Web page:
Keltner, Wakeland, ’91, Shake Up ‘Society’ in Isaac Symposium Presentations

April 24, 2018

An ancient philosophical question—explored through modern scientific study—and an alumna’s work transforming the nation’s second-largest city were featured as part of Albion College’s 29th annual Elkin R. Isaac Student Research Symposium. Amy Elaine Wakeland, ’91, delivered the Isaac Alumni Lecture on April 18, while University of California, Berkeley psychologist Dacher Keltner presented the Joseph S. Calvaruso Keynote on April 19.

In between the Lecture and Keynote, more than 100 students presented their scholarship, research and creative activity during morning and afternoon sessions April 19 in four rooms of the Science Complex’s Norris Center.

A speaker behind a podium.

Psychologist Dacher Keltner, an expert in the study of emotion, delivers the 2018 Joseph S. Calvaruso Keynote in Goodrich Chapel.

Are people inherently “good” and can a society truly be “civil?” Keltner says yes, and his Social Interaction Lab at Berkeley both conducts and compiles research to prove it.

From toddlers attempting to help an adult in distress, to soldiers who find themselves incapable of killing the enemy, there is no shortage of proof that empathy is instinctive and difficult to suppress, Keltner says. He cited a study of hunter-gatherer societies across the globe showing that those who rise to leadership tend to have the most civil tendencies.

Practicing the “big four” of kindness, gratitude, empathy and cooperation also yields results for the contemporary workplace, Keltner says.

Among many examples, he noted research involving gratitude. Complimenting a co-worker triggers activity in the brain’s reward center and makes the co-worker perform better—a combination which, in turn, positively enhances the performance and status of the first worker, says Keltner. “Kind acts are actually pathways to power,” he explained.

Even more important, Keltner says, the vagus nerve—the body’s largest nerve bundle—is directly impacted by brain hormones released when people praise others or perform other acts of civility. “The vagus nerve directly impacts your health and well-being, so practicing acts of kindness is physically good for you,” Keltner said.

Keltner also discussed the difficult—but crucial—practice of forgiveness. “Being part of a civil society also requires dealing with conflict and disagreement,” he said. “This data is a cold splash of water in the face, to remind you that, regrettably, we are a bundle of self-interests and there’s going to be conflict.”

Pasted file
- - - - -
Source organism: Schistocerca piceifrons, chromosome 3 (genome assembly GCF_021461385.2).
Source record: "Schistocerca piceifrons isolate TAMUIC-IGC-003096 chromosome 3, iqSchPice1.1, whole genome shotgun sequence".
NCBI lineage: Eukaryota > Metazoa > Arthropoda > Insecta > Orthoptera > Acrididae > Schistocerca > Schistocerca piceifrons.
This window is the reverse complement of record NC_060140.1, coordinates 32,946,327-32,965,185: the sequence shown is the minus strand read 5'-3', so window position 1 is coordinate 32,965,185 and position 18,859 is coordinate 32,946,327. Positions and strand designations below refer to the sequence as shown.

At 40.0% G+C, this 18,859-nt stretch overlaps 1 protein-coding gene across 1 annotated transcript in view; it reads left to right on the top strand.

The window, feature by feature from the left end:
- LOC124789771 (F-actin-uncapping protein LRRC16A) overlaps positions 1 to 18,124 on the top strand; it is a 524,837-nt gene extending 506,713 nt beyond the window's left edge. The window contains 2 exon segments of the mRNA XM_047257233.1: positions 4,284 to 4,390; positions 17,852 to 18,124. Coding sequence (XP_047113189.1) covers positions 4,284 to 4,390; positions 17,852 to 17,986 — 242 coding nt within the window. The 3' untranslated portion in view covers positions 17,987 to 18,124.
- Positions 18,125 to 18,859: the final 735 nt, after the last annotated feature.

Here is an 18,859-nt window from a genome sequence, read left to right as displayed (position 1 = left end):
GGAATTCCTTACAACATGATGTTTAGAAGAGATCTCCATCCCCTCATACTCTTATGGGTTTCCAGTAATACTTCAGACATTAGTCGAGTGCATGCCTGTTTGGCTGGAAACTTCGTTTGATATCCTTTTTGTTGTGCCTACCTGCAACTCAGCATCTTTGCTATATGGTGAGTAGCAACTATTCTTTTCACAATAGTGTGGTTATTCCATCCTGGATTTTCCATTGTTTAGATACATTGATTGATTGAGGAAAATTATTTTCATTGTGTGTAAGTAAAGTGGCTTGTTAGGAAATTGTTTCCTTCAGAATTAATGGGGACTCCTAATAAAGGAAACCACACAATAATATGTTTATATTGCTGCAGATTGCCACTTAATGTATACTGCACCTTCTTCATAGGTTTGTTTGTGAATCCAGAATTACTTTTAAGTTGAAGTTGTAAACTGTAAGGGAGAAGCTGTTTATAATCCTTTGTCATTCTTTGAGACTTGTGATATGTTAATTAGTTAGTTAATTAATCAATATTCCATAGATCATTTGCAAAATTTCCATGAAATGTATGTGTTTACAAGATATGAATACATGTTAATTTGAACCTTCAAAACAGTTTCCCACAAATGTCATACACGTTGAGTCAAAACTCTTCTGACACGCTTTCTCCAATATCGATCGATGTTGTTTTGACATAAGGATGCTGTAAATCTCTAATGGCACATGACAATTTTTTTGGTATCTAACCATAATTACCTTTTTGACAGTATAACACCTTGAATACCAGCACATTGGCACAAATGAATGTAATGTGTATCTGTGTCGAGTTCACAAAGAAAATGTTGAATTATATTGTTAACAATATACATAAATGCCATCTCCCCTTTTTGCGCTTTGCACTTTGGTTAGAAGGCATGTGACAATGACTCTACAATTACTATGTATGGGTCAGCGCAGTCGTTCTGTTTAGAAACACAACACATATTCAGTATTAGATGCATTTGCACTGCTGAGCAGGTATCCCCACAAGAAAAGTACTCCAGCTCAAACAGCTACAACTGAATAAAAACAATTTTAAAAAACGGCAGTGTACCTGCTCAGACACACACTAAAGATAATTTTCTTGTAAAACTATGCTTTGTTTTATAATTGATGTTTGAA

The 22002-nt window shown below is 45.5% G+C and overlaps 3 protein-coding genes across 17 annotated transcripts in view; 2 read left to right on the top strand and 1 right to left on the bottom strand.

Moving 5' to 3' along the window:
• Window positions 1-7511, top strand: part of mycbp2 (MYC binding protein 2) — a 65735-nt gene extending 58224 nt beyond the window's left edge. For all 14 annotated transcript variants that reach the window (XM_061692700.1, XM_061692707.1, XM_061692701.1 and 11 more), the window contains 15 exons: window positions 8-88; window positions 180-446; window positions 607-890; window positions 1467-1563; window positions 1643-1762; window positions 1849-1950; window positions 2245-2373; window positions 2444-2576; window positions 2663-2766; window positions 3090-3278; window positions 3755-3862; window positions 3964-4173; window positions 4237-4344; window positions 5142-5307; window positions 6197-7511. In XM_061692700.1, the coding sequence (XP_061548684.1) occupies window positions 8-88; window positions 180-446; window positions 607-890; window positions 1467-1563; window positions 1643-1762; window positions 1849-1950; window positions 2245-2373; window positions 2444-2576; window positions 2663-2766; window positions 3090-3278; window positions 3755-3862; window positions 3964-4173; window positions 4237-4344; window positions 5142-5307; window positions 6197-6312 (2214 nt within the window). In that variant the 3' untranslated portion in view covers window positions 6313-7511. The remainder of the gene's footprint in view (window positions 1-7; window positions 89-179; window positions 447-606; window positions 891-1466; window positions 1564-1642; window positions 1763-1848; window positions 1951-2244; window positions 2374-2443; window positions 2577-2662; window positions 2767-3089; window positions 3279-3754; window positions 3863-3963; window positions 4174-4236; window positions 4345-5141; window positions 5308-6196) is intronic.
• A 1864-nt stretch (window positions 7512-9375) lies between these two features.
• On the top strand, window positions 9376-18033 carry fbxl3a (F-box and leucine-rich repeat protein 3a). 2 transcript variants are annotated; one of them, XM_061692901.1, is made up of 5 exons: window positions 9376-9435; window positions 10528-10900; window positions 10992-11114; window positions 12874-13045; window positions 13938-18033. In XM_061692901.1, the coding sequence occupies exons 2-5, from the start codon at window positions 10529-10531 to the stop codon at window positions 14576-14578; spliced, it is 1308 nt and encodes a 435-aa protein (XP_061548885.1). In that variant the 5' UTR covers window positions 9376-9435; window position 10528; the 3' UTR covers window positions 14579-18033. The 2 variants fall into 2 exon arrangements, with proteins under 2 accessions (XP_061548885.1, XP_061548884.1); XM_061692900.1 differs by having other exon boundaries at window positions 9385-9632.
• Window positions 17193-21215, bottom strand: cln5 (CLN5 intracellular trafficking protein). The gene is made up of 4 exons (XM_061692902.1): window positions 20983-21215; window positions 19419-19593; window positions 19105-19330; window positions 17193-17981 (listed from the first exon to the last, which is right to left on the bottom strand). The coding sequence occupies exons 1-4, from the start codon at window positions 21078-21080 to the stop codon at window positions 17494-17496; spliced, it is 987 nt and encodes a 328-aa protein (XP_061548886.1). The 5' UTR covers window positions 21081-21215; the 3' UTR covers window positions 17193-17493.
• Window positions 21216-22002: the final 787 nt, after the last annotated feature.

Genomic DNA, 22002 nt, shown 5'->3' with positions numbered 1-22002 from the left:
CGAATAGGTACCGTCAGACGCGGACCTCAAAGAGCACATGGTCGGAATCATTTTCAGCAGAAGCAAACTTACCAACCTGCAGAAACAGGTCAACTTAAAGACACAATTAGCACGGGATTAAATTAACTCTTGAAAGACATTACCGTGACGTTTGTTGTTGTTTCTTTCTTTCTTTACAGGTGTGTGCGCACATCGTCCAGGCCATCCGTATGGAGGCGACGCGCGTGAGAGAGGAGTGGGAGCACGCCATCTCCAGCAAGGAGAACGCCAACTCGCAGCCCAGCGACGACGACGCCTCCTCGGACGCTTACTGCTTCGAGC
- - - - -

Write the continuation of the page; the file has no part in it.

Still, Keltner says, even science seems unable to “crack” the effectiveness of civility. Stanford researcher Robert Axelrod looked at the “prisoner’s dilemma”—a game which allows two players to cooperate or compete for rewards. He found that the “tit for tat” strategy—starting the game cooperatively and continuing by mirroring the actions of the other player—was superior to more than a dozen other strategies designed by game theorists.

“Mathematicians, computer scientists designed strategies to defeat this theory, but it wins,” Keltner said. “It’s empathic, it doesn’t lie, it’s forgiving at its core.”

In closing, Keltner noted many challenges to civility, from income inequality to the lack of mental health care to social media. “I have a lot of hope, when I visit places like this, for the future of rebuilding our society,” he said. “I hope I’ve brought some resources for you.”

‘Gender Equity at the Center of Everything’

A speaker behind a podium.

Two nights after presenting the 2018 Elkin R. Isaac Alumni Lecture, Amy Elaine Wakeland, ’91, received the College’s Distinguished Alumni Award.

One night earlier, Wakeland shared some results of her work toward a more equal society in her adopted hometown. A 1993 Rhodes Scholar and current First Lady of Los Angeles, Wakeland has been a powerful force behind the scenes of many L.A. initiatives to improve infrastructure and services, especially for women and girls.

Raised in what was for a time a single-mother household, Wakeland explained how struggles in her own childhood helped sensitize her to issues of employment and inequality that continue to hinder progress and independence for women today. Women are overrepresented in low-wage and part-time employment, while simultaneously, “in 2018, most of the women I work with still walk into meetings where they’re the only woman in the room. … In 2018, sexual harassment in the workplace is still not a thing of the past,” Wakeland said.

With her husband, Los Angeles Mayor Eric Garcetti, Wakeland instigated a “super secret side committee” in the mayor’s office to make sure that women and girls would be “at the table” for every conversation within the administration. “We put gender equity at the center of everything we did.”

The result? “It’s not that hard to find qualified women leaders if you make a point of actually recruiting them,” Wakeland said, noting that since 2013, hundreds of women have taken leadership positions in L.A. “We don’t have a single board or commission that is all-male,” she said.

Even more satisfying, “It took us six months to make all these changes,” Wakeland noted. “There’s a stereotype that says that government is slow and prodding, but if we can shake things up this quickly, businesses, academic institutions, your churches can do this.”

“I work on gender equity not just because it’s an important moral issue,” Wakeland said. “I work on it because research tells us that diverse workforces are more productive and creative. … Elevating women in the workplace is good for our economy.”